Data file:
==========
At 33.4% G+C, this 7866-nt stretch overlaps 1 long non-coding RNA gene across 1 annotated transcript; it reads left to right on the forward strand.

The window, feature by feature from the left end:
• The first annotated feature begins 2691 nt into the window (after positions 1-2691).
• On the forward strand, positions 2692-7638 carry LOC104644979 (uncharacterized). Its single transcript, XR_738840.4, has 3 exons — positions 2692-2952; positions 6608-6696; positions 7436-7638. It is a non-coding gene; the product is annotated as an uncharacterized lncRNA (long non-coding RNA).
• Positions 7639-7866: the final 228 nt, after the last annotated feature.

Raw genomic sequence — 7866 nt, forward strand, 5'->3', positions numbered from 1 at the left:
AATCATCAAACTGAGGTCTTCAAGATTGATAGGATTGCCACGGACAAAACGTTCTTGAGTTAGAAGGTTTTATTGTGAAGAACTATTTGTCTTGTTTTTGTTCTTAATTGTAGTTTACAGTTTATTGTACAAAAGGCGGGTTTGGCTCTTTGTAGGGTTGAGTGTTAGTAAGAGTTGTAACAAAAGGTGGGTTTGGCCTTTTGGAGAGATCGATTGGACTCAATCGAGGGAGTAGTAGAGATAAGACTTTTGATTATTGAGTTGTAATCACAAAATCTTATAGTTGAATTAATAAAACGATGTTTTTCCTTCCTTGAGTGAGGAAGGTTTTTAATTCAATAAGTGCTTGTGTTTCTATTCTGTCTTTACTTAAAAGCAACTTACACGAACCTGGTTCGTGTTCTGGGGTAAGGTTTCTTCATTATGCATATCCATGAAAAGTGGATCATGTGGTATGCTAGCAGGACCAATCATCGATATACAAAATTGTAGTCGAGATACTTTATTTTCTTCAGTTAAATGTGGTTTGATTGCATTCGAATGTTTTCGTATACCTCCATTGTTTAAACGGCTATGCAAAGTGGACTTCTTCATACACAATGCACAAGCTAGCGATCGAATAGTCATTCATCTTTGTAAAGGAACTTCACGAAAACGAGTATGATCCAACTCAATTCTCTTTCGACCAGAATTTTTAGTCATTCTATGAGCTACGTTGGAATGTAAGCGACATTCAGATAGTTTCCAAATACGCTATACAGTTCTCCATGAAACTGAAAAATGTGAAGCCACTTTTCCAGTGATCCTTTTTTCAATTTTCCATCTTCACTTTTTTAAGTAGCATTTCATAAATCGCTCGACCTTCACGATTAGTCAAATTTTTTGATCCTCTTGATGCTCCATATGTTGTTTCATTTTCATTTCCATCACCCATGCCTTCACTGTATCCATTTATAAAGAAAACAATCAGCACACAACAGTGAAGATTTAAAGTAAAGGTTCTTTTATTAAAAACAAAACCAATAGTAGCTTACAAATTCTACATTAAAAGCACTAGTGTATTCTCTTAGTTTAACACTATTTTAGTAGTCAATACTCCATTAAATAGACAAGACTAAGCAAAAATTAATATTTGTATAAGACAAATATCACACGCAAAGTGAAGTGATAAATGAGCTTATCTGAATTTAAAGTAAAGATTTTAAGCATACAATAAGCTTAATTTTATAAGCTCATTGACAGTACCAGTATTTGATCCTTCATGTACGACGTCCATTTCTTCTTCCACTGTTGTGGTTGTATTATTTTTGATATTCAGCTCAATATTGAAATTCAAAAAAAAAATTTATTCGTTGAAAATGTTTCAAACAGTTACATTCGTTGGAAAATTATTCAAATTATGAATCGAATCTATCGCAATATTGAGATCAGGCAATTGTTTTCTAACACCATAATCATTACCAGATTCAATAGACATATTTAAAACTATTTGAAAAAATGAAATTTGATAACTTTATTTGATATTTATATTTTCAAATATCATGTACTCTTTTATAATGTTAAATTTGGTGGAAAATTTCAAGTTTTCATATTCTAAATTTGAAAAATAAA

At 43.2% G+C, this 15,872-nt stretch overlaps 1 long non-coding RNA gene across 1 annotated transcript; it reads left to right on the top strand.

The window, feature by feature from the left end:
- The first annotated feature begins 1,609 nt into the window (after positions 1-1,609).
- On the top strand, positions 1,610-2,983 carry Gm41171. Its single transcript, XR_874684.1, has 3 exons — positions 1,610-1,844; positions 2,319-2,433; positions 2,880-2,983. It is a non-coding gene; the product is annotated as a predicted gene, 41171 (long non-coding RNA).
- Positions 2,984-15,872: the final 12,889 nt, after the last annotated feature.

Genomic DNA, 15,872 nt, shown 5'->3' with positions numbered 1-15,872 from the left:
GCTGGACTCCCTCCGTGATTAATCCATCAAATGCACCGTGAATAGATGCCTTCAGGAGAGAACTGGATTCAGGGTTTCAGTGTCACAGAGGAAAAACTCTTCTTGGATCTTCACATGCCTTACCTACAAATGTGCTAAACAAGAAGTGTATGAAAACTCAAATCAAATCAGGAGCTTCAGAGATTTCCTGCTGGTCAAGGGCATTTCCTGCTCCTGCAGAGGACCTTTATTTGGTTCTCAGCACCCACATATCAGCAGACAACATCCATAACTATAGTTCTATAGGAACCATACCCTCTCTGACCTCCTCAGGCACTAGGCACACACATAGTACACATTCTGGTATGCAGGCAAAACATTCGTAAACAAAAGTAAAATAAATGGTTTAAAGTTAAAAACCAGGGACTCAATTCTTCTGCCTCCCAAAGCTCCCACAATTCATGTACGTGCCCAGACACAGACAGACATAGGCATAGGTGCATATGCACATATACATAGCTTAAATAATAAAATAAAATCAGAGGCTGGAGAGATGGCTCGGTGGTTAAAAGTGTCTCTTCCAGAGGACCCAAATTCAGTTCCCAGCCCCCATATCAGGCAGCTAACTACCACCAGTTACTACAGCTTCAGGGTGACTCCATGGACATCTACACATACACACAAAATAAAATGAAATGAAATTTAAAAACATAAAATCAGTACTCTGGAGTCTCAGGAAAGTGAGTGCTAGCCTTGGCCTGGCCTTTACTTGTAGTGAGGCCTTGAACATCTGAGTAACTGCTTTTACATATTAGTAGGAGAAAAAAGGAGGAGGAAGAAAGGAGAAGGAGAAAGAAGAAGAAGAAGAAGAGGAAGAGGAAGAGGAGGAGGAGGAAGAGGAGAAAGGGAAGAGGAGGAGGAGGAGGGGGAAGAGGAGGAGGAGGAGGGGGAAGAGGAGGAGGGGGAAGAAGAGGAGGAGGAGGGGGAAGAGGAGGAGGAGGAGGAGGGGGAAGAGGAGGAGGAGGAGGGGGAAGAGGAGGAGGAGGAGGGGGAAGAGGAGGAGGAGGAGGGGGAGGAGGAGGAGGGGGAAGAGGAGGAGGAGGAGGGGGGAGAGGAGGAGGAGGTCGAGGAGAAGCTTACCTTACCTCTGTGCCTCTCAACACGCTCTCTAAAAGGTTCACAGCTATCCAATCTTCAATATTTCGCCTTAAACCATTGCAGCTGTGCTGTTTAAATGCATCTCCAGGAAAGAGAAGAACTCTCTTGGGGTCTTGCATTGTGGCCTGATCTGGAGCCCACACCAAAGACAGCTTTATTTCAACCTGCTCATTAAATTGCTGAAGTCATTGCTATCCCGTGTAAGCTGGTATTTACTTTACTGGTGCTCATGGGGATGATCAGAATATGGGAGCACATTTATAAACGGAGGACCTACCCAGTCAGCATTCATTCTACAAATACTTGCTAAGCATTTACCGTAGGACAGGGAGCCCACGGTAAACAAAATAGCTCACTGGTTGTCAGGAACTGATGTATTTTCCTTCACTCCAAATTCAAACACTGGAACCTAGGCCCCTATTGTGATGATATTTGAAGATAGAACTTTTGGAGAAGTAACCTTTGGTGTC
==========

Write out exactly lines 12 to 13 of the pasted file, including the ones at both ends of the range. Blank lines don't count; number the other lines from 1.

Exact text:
- Positions 2,984-15,872: the final 12,889 nt, after the last annotated feature.

Genomic DNA, 15,872 nt, shown 5'->3' with positions numbered 1-15,872 from the left: